You may have heard that the representation of a black hole in Interstellar was not only based on real science, but might tackle researchers' problems depicting these gravitational points. Well, that just happened -- physicist Kip Thorne and visual effects outfit Double Negative have published papers detailing the code used to portray the movie's black hole, Gargantua. Rather than trace individual light rays, they followed the paths and shapes of the millions of distorted beams traveling around the hole. The technique eliminates flickering effects that not only wreck your moviegoing experience, but prevent astrophysicists from getting a clear picture of what such a scene would look like in real life.
Interstellar itself isn't a perfect role model. Director Christopher Nolan deemed the "real" imagery too bewildering for audiences that haven't brushed up on their spacetime theory, so he both switched from a blue tint to a bright red and slowed things down to maintain symmetry. The image you see above is closer to what you'd actually get after accounting for Doppler and gravitational shifts. However, the underlying software is accurate -- leave things alone and you should get realistic results. The programming is good enough that NASA researchers already hope to use it to understand the behavior of neutron stars and other celestial bodies that aren't easy to study. You're sadly unlikely to see many other movies produce this kind of scientific progress, but it's good to know that cinematic effects don't have to be solely about impressing viewers.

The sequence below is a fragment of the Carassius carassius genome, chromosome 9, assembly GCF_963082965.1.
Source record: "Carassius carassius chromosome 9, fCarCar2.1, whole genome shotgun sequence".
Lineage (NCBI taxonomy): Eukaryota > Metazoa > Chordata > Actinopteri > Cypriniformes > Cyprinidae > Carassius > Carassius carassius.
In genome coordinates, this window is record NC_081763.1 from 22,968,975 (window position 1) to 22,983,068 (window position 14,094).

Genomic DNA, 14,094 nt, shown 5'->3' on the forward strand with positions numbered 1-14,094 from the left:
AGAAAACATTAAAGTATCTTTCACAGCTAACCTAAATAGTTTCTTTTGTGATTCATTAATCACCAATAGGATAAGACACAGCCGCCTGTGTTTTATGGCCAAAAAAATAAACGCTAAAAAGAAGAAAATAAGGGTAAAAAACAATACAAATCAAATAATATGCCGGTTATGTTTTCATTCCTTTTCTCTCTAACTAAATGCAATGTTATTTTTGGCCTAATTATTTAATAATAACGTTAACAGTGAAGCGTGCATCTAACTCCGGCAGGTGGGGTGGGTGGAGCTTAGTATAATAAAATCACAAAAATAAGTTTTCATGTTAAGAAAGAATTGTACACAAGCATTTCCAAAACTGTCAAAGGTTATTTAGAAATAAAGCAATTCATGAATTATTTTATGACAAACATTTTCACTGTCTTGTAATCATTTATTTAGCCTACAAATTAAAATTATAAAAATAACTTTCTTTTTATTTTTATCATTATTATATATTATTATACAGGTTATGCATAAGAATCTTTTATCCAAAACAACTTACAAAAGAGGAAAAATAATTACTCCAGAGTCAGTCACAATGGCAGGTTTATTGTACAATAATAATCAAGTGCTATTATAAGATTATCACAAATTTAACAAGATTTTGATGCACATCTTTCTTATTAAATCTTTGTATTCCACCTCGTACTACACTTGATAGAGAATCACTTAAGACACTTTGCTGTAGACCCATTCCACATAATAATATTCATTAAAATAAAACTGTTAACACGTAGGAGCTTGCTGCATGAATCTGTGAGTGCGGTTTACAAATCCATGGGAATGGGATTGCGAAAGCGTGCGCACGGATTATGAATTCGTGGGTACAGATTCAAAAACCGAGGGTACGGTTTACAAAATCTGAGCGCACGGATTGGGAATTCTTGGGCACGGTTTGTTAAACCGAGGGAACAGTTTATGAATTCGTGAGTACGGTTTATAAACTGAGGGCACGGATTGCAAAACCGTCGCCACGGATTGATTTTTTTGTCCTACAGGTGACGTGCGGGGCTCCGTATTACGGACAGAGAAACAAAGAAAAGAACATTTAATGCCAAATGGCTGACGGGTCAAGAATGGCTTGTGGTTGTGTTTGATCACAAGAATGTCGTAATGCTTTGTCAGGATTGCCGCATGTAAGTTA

[Image credit: Paul Franklin, Oliver James, Kip Thorne and Eugénie von Tunzelmann, Classical and Quantum Gravity (DOI 10.1088/0264-9381/32/6/065001)]